Four Seasons in Four Weeks: Part 4-SUMMER

SUMMER Artwork by Mara Berendt Friedman

During the last few months I have been reviewing the incredible book, 4Seasons in 4Weeks by Suzanne Mathis McQueen. For previous postings, click on these internal links: – Part III- Spring: The author compares this with one’s efforts coming to fruition with others being attracted to them. 1-Fall: The author compares Week 1, Fall to the birthing phase of reproduction, because this is the time the uterus is shedding its contents if you are not pregnant.– Part 2- Winter: The author compared this to the courting phase because our hormones are helping us attract a mate during this week.

During this summer “week,” McQueen notes that this is the time to get rid of what no longer serves you or is damaging to your essence. Time to get back in balance.

She suggests that we should take notice when irritation erupts into tears, anger and frustration. Jot down these thoughts and feelings in a journal. Also a time to be patient with people and stick with your routine to get things done. Finally, begin to enjoy the positive aspects of your life and note these in your journal.

This fourth week of your cycle is traditionally known as your PMS week, so it matches summer with “hot, inflamed days.” PMS is a process, not an illness and a period of what McQueen calls Emoping or an Emotional Period. What I like about her PMS comments is that the desultory accusations are inappropriate, because ..”Every piece of every cycle has a positive purpose and each is a preparation for the next phase.”

The author likens this fire time as a beautiful volcano bringing lava to the surface. Your body is preparing to take down the “uterine nest.” Your body’s impurities (toxins?) rise to the surface. Now is the time to discard what you don’t need and discover your own true gifts. As this cycle dies down, there is a need to be “still and serene.”

I like the idea that each part of the female cycle has its purpose and we should not denigrate any of it. Our bodies are often the reflection of our emotions and PMS may trigger confusion and lead to arguments.  Don’t ignore the hormonal changes; be conscious of them and work through them the best way you know how.  I think this is a time to be especially good to yourself!

On page 221, Suzanne discusses one of the health issues related to PMS: estrogen dominance, which has been linked to autoimmune disorders as well as several kinds of cancer, infertility, ovarian cysts, and increased blood clotting. (This info is from Dr. Christiane Northrup, whose book The Wisdom of Menopause, is my other favorite book on menopause. You might want to consider bio-identical hormones (ala Suzanne Somers), so talk to your health provider is you are showing signs of estrogen dominance with these related issues.

Also, on the positive side, this is the week that your cycle is doing what it needs to do, that is, “dumping your emotional trash now, in preparation for dumping the physical trash later–the stuff that is no longer needed in your body.” So instead of viewing PMS in a negative light, Suzanne suggests transforming the way we think about it, which I think is excellent advice.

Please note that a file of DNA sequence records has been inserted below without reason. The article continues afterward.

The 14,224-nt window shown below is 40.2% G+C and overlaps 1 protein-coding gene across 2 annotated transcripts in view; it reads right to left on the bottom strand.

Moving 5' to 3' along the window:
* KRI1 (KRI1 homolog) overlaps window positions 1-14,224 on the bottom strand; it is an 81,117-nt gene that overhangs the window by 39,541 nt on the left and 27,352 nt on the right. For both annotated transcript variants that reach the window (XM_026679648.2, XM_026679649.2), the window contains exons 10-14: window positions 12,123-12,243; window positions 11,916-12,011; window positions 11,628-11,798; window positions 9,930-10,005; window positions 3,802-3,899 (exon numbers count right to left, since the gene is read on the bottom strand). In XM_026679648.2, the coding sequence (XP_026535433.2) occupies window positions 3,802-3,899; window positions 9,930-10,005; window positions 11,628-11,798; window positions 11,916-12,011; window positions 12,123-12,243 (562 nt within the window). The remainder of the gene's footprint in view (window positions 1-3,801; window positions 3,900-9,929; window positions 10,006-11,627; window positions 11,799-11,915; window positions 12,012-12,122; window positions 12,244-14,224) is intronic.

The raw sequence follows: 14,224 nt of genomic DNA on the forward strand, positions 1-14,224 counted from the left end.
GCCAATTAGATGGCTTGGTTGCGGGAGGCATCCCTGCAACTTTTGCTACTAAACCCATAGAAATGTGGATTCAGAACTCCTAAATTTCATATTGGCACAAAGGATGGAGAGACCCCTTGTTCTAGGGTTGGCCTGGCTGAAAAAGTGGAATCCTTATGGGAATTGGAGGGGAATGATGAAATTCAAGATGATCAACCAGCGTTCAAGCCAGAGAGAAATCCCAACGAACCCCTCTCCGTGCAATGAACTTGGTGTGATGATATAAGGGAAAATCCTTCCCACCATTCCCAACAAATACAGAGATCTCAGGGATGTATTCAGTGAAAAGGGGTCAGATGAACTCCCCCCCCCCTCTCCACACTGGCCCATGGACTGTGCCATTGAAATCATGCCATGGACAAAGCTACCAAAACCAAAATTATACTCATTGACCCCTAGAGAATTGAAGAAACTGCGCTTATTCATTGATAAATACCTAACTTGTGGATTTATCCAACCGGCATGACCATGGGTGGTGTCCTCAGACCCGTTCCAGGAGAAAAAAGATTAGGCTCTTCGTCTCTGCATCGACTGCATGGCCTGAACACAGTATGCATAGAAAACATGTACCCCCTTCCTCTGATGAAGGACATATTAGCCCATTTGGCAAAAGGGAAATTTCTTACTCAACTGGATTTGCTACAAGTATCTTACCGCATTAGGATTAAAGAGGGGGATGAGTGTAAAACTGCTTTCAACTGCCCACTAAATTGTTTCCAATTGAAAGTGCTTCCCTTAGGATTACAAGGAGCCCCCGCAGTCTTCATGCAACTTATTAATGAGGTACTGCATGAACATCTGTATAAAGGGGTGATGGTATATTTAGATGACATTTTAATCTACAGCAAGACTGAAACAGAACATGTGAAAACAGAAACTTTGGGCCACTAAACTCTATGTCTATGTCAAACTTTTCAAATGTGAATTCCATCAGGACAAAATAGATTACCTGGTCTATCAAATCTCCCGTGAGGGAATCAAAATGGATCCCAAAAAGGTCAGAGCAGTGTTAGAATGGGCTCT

The hot days of summer can be somewhat compared with the heat of our feminine cycle during this week. Most of us medicate to mask the “hot spots in our natural rhythm.” This may also be the time to evaluate and eliminate what does or does not work for you in your life, examining life goals, job choices, partner, place where you are living.  The author says this is our internal GPS guiding us or luring us back to our spiritual center as well as our personal place of power that leads to happiness and well-being. See how it’s all linked??

The author herself sees her summer cycle as one giving enormous energy to clean, sort, organize, and finish a project as a sign that her Period is on its way soon. She makes the conjecture that the aches in our body this time month may be a signal to hurry up because the cycle is nearly complete.

During this fourth week or Fire Season (Summer) we can sort out our feeling by writing them down. Both the summer’s heat and the heart represent passion, which can manifest as rage or love, devotion and creativity, or even protection. We can become Fire Walkers, and when we become adept at this, “…we learn to trust our own wisdom with every step.” This is powerful information!

The Summer To Do list  has many wonderful suggestions, such as keeping a notepad at all times to jot down your thoughts so you  can refer to them later; in fact, Suzanne suggests making journaling a habit. (A repeat of what I read int he beginning the chapter and noted above.) Be patient, stick with routines, drink calming teas, get busy getting rid of what you don’t need. In the Food section the direction is to eat light, clean foods that are easy to digest*. Sleep as much as possible to get you through this part of the cycle and exercise to help defray emotional intensity. (*Checkout my summer salads and smoothies in the Index.)

The last two chapters, the Conclusion and the Epilogue will be the final part of the review next month.

Suzanne’s book is available on Amazon and also directly from the author. It is published by Tobacco Road Press, Ashland, Oregon and costs $24.95. To order your copy, go to Suzanne’s website:

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